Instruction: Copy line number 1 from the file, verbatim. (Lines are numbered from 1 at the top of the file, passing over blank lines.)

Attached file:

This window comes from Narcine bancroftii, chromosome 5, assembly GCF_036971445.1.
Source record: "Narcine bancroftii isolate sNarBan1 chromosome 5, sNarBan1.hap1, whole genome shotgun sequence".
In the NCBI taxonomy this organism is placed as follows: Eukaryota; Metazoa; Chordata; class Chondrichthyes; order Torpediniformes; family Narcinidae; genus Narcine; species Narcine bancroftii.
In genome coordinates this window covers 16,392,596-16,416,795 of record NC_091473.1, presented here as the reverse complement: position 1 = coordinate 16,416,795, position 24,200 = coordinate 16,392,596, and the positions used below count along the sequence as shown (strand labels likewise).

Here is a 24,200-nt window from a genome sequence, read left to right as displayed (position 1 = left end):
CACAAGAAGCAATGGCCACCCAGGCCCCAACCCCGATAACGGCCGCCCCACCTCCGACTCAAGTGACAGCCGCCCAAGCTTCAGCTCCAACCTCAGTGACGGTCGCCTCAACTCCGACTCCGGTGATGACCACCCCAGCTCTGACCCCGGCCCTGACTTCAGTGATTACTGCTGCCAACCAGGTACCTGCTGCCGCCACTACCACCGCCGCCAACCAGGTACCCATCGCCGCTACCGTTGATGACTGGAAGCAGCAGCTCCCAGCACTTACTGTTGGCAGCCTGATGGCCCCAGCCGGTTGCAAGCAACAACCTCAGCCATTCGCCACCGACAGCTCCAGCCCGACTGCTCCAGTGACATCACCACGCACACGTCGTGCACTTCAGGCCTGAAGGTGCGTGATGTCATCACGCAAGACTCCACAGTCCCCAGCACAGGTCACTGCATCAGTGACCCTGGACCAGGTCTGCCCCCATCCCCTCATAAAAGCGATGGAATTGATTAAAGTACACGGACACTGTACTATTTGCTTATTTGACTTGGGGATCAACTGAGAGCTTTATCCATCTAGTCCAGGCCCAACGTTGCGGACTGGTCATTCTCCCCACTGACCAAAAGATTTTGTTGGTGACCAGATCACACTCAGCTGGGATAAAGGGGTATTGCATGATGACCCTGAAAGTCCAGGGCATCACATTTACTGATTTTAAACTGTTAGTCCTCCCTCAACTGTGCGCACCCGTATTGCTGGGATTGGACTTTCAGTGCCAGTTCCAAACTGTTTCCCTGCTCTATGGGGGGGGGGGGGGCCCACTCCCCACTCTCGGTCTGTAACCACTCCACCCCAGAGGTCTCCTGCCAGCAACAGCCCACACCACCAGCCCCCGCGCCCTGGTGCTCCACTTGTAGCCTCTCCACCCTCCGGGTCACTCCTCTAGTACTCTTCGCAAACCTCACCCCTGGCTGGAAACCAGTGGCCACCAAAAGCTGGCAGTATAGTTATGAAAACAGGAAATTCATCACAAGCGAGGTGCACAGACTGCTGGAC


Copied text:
This window comes from Narcine bancroftii, chromosome 5, assembly GCF_036971445.1.